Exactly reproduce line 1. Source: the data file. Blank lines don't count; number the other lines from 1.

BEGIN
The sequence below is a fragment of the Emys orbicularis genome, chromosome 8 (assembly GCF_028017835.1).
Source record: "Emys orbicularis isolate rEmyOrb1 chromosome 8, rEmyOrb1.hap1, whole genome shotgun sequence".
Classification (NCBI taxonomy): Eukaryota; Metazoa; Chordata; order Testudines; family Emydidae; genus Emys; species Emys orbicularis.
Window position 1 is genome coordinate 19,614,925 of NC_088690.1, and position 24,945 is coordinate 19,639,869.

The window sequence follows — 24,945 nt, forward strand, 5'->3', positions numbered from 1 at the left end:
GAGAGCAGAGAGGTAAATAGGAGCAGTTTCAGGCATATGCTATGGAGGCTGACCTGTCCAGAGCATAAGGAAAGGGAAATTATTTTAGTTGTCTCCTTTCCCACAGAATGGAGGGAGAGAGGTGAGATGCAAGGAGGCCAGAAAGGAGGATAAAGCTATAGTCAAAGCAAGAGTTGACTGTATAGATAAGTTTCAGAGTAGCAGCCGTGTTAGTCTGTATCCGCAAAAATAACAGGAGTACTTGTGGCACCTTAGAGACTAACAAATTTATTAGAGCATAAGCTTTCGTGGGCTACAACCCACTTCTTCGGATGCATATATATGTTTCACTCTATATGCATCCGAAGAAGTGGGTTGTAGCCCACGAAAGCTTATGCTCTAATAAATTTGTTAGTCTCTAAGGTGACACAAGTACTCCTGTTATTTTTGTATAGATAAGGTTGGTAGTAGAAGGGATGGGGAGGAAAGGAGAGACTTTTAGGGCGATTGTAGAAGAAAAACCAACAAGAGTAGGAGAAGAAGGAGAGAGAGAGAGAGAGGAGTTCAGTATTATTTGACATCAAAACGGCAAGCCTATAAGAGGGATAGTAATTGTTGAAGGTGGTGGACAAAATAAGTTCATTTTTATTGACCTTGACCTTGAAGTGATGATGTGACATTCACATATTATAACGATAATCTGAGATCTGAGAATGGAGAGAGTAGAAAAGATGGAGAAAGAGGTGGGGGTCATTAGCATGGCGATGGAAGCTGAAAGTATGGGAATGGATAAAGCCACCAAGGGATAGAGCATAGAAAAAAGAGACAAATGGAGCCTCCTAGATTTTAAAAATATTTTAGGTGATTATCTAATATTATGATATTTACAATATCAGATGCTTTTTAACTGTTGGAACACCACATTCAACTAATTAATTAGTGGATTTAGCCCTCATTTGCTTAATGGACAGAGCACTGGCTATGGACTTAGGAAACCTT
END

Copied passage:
The sequence below is a fragment of the Emys orbicularis genome, chromosome 8 (assembly GCF_028017835.1).